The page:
The dangers of processed food
After hearing Dr Robert Lustig’s recent lecture for the Bermuda Diabetes Association about the connection between obesity and food additives, many people went home and threw out everything with high fructose corn syrup and sugar on the label.
Dr Lustig’s lecture was one of the most popular ever given for the Bermuda Diabetes Association. Over 400 people attended and the topic was discussed at length on morning talk shows. Dr Lustig alleged that over 80 percent of the food we eat has sugar added to it, which has led to a worldwide epidemic of lifestyle related diseases such as diabetes and high blood pressure and heart disease.
If you did throw out all your food labelled high fructose corn syrup, you’re probably feeling a little hungry right now, and wondering ‘what the heck do I eat’? Nutritionist Sara McKittrick said the key to improving your diet is taking small steps at a time.
“It boils down to allowing ourselves, as often as we can, to eat real food,” said Ms McKittrick. “I saw an advertisement recently in a magazine. It said: have you ever seen a label on an avocado, apple or almond? We don’t have to interpret a label on those, because they are real food.
“The less that we bombard our bodies with processed foods, the less we have to do the math about how much sugar and how many calories are in it. How many people mid morning get up and get a box of a crackers or cookie? We have lost touch with eating an apple or a bowl of strawberries as a snack.”
And she said throwing a bunch of fruit into a blender to make a smoothie wasn’t necessarily the answer. A smoothie results in a beverage with the sugar of several servings of fruit at once, and you have also broken down the fibre content of the food. The fibre in unmaimed fruit helps to stop the sugar spikes in the blood that causes the body to produce more insulin.
“A single piece of fruit can be expensive sometimes,” said Ms McKittrick, “but a lot of times if you buy a whole bag of fruit and share it around with your friends or family it is cheaper than buying a large bag of junk food.”
She said often times people start out preparing a healthy meal with say, for example, brown rice, chicken and salad but then smother the chicken in barbecue sauce and the salad in dressing. Condiments and sauces are usually packed with sugar and salt. A little lemon juice and olive oil will do.
Dr Annabel Fountain Director of Endocrinology for the Bermuda Hospitals Board said: “The best advice is not to buy anything with added sugar and not to eat processed food.”
She admitted that with Bermuda’s climate which sees fresh food perish easily and quickly, it can be challenging. She also warned that it is not enough to throw out everything labelled high fructose corn syrup, because manufacturers use over 56 different names to disguise the sugar they are hiding in your food.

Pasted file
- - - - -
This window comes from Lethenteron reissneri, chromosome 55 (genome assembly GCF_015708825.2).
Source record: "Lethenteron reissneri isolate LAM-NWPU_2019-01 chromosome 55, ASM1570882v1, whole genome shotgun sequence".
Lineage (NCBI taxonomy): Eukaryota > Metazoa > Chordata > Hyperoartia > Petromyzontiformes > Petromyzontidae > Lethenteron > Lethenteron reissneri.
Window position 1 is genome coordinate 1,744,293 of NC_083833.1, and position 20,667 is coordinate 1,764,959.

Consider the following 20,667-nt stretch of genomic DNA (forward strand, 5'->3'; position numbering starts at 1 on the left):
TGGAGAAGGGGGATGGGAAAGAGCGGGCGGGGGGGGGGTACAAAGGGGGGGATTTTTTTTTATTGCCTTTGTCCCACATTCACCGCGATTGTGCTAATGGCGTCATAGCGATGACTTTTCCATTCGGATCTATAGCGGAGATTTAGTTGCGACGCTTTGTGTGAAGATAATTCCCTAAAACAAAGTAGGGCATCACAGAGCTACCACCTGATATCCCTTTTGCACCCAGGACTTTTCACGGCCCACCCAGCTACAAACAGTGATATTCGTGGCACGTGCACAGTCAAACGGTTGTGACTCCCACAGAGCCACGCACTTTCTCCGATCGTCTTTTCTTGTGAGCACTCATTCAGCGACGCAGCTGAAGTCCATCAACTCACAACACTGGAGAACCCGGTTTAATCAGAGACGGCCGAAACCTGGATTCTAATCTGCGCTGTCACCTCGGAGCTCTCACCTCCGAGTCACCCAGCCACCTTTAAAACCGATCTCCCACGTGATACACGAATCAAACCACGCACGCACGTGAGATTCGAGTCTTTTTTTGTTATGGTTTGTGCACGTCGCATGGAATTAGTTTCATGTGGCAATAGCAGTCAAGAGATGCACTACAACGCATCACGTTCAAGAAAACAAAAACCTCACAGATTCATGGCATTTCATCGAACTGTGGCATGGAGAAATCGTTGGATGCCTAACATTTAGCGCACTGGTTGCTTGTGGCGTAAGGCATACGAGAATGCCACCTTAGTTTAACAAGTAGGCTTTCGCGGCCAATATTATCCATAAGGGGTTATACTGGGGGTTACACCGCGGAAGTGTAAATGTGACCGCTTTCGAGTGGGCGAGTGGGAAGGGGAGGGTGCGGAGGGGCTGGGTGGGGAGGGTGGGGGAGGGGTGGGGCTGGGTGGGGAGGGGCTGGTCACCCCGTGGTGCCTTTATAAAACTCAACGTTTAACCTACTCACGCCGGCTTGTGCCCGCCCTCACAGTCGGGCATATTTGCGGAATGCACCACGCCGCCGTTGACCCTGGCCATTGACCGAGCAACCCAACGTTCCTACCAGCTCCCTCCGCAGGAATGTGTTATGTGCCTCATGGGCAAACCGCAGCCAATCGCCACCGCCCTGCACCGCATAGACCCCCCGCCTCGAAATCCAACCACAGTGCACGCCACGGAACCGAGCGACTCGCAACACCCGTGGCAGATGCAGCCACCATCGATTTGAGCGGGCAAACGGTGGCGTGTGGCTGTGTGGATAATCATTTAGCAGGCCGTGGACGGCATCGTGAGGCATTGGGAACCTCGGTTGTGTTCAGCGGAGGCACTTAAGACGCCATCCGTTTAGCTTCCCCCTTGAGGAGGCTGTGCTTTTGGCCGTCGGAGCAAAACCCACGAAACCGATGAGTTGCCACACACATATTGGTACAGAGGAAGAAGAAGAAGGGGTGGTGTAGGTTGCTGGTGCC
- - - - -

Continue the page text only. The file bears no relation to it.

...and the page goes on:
Sorbitol, maltose, evaporated cane juice, ethyl maltol, carob syrup and fruit juice concentrate are just a few of those names. According to Dr Lustig it doesn’t really matter what you call it; what it all boils down to (literally) is sugar.
“Food should be fuel,” said Dr Fountain. “It is supposed to be highly nutritive. It is supposed to be giving us vitamins and minerals and protein, roughage, fibre and some energy. We don’t need a high amount of sugar and additives in our food.”
She said packaging can be so misleading. For example, a manufactured food that has low fat on the packaging often turns out to be high in sugar.
“They add sugar because otherwise it would taste awful,” said Dr Fountain.
She said sometimes it is possible for a community to fight back against manufacturers of highly processed foods and fast food restaurant chains that provide unhealthy food. The McDonalds food chain pulled out of Bolivia several years ago because the Bolivian people were not interested in the product.
According to Dr Fountain, Bolivians put a lot of cultural emphasis on food preparation and (rightfully) didn’t trust any food that only took a few minutes to prepare. A movie has been made about McDonalds restaurant chain’s failure in Bolivia called: Por que quebro McDonald’s en Bolivia (Why did McDonald’s Bolivia go Bankrupt). (Note, that other fast food chains exist in Bolivia.)
“It is about demand,” Dr Fountain said. “If we decide we are not going to buy the product, then the manufacturers won’t sell it. Then, maybe we will get healthier foods.”
She recommended a book called “Food Rules an Eater’s Manual” by Michael Pollan. In it Mr Pollan gives some basic rules for healthy eating including don’t eat food with more than five ingredients in it, and don’t eat food with a bunch of ingredients you can not pronounce.
Dr Lustig’s book “Fat Chance: Beating the Odds Against Processed Foods” is also available for purchase at Bermuda Diabetes Resource Centre at 2 Beacon Street in Hamilton and at the Bermuda Hospitals Board Diabetes Centre at the Mid Atlantic Wellness Institute in Devonshire.